Obesity rates have fallen for kids 2-5 years old

By Alejandro Freixes, CCNN Head Writer

kids obesity
If obesity isn’t caught early, it often continues into adulthood.

While the US has long struggled with high obesity rates, a new study found that children ages 2-5 years old were 43% less obese from 2011-2012 than they were from 2003-2004.

Even though most of the other age ranges did not change significantly, a child’s obesity risk is usually cemented by age 5 – so, the fact that Americans are catching it early will eventually bring the other numbers down.

A greater public awareness of health and diet issues, ranging from the importance of exercise to the dangers of sugar, have helped first lady Michelle Obama realize her “Let’s Move!” mission of limiting junk foods in schools, educating parents, and promoting fitness. President Barack Obama even signed the Healthy, Hunger-Free Kids Act in December of 2010, which forced schools to meet certain nutritional requirements for food sold on campus, and also offered money to include more fruits and vegetables during lunchtime.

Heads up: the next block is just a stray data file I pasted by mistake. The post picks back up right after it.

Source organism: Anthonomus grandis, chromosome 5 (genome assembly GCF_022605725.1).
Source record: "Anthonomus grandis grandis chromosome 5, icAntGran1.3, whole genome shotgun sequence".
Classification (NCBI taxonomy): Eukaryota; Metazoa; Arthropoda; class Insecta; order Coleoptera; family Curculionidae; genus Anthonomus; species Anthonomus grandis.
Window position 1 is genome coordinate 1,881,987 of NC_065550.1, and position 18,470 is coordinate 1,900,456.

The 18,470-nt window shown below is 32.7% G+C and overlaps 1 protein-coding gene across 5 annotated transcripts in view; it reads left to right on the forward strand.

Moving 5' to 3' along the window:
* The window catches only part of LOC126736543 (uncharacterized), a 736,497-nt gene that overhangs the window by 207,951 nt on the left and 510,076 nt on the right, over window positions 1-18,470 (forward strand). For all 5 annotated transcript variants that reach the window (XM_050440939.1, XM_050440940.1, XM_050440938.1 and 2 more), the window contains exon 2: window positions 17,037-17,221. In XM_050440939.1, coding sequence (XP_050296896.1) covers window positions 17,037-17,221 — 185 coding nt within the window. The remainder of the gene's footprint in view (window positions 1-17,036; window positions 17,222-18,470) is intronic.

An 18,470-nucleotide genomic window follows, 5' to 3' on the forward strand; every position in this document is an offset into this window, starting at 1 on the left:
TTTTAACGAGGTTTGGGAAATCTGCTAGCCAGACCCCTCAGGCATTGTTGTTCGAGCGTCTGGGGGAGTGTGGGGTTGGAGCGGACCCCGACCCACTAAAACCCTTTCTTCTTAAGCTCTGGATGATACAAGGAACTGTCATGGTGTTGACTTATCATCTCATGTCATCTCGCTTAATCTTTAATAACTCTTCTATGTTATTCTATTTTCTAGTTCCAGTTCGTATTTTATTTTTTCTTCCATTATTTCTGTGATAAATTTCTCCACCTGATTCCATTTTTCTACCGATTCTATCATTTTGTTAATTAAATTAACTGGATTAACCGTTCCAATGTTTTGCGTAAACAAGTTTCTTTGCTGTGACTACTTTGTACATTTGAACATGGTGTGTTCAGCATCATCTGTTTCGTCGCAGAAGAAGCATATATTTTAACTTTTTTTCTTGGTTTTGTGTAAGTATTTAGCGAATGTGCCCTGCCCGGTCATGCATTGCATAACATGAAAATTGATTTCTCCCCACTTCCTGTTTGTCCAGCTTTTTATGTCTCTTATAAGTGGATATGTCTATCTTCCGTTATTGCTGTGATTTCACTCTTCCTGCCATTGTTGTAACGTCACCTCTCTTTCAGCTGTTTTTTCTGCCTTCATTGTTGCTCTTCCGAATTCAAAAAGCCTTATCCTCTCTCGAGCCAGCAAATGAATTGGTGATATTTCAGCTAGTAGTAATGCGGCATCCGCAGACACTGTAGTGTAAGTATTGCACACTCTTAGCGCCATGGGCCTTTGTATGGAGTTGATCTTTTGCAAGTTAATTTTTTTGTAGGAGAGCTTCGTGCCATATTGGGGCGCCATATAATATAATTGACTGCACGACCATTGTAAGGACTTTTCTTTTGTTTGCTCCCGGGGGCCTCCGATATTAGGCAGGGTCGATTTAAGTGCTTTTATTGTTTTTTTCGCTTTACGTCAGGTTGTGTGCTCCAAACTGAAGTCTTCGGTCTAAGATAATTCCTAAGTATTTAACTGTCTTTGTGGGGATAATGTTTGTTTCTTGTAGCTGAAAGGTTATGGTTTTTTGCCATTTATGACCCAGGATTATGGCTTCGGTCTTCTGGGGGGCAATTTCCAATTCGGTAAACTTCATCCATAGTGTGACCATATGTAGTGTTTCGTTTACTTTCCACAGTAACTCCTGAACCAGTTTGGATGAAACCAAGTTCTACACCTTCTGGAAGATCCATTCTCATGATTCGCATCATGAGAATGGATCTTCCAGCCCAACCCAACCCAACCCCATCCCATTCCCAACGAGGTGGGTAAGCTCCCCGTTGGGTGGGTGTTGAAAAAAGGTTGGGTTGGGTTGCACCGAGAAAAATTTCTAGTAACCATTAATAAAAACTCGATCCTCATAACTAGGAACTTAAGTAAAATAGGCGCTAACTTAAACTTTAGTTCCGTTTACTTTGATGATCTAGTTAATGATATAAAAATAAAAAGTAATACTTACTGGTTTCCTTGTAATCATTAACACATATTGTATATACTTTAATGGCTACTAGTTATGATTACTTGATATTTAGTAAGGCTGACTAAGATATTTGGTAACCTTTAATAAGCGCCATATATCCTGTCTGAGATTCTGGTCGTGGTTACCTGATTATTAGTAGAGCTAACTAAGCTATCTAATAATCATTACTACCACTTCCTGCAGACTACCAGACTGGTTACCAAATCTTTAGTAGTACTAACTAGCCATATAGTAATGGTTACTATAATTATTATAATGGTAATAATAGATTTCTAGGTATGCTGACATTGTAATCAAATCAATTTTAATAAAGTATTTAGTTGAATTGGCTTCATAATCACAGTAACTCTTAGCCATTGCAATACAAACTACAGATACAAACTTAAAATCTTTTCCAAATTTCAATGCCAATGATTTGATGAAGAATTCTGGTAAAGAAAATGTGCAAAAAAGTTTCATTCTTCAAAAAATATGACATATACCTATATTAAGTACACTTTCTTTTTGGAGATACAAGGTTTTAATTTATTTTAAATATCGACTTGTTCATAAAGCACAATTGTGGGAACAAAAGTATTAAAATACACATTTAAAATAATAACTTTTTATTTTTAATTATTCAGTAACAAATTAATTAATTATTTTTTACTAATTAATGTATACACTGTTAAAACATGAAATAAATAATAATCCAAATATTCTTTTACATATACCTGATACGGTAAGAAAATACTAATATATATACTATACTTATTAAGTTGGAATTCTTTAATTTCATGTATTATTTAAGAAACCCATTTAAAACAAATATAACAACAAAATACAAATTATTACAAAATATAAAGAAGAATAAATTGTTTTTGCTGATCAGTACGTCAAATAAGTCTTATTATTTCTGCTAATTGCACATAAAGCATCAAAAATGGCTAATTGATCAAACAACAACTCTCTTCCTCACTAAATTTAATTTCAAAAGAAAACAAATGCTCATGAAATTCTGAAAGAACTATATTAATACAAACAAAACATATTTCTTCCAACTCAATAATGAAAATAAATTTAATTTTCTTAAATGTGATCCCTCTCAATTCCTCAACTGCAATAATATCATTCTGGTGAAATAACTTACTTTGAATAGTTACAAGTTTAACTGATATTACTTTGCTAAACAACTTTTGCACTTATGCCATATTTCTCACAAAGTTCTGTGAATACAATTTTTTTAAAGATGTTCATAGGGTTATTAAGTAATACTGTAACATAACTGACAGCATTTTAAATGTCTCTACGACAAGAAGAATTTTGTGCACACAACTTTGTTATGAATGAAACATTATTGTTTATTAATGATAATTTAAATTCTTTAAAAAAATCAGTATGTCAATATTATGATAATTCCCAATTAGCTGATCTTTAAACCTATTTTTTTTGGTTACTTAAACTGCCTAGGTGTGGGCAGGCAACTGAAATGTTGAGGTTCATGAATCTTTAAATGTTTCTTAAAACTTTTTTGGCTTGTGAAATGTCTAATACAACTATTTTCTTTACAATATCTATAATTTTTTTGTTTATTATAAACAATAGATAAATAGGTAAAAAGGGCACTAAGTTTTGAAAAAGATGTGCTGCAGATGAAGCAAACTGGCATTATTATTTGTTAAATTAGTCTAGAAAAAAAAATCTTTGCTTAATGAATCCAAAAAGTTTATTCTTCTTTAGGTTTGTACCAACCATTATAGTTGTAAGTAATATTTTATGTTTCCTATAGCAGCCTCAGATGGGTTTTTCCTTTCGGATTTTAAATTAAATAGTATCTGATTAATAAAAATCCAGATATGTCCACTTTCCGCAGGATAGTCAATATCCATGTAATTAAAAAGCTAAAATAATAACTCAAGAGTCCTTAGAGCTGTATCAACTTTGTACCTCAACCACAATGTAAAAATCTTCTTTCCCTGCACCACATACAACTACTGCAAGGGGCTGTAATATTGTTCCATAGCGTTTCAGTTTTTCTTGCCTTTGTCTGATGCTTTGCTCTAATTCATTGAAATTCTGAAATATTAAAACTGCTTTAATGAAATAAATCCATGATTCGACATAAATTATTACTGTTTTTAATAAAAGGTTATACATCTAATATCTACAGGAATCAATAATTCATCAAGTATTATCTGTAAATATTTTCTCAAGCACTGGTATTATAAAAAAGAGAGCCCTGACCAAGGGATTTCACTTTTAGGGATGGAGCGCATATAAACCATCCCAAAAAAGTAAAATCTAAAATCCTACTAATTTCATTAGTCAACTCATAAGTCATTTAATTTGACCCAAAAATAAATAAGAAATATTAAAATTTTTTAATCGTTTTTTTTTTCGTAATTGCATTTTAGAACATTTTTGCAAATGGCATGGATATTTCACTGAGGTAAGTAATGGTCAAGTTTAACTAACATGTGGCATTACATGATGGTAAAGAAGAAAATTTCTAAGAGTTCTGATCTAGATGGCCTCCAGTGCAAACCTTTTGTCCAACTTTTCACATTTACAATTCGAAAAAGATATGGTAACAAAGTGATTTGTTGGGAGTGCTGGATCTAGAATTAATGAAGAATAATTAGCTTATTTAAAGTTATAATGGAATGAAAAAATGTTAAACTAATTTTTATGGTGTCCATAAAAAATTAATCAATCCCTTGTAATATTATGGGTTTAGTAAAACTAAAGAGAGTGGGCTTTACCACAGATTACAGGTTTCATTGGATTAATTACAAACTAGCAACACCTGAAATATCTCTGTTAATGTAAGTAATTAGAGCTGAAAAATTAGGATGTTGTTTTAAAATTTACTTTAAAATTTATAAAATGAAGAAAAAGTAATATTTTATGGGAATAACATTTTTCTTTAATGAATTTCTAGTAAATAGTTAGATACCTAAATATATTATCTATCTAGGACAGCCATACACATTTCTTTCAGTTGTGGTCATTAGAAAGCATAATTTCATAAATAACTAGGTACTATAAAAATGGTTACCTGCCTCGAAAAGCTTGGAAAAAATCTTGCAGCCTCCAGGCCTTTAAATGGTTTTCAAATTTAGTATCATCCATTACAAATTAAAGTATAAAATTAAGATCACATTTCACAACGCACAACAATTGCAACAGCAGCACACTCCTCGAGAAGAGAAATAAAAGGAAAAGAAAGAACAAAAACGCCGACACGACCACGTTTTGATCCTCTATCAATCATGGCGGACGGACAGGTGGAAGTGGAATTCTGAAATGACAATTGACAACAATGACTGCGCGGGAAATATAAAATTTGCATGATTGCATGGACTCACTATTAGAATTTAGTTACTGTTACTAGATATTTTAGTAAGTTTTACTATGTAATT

According to the “Let’s Move!” campaign, children should have 60 minutes of daily physical activity, and adults should have at least 30 minutes a day. See, while children ages 2-5 showed a drop in obesity, looking at the broader range of 2-19 reveals that a third of children and teens are obese – nearly triple the rate in 1963, according to the American Heart Association. And, in 2011-2012, more than a third of adults over 20 were found to be obese.

The Obamas seem to be having an impact with their program, since food manufacturers promised to cut 1.5 trillion calories from products, grocery stores like Walgreens and Supervalu are selling more fresh food to 1,500 low-income communities, and restaurants are overhauling kids’ menus.

Still, at the end of the day, it’s not up to the government or companies to make wise dieting and exercise decisions. It’s up to you to raise your awareness, take action, and be fit!

Featured image courtesy of Richard Stephenson on Flickr. Image of obesity age comparison courtesy of chanfett on Flickr.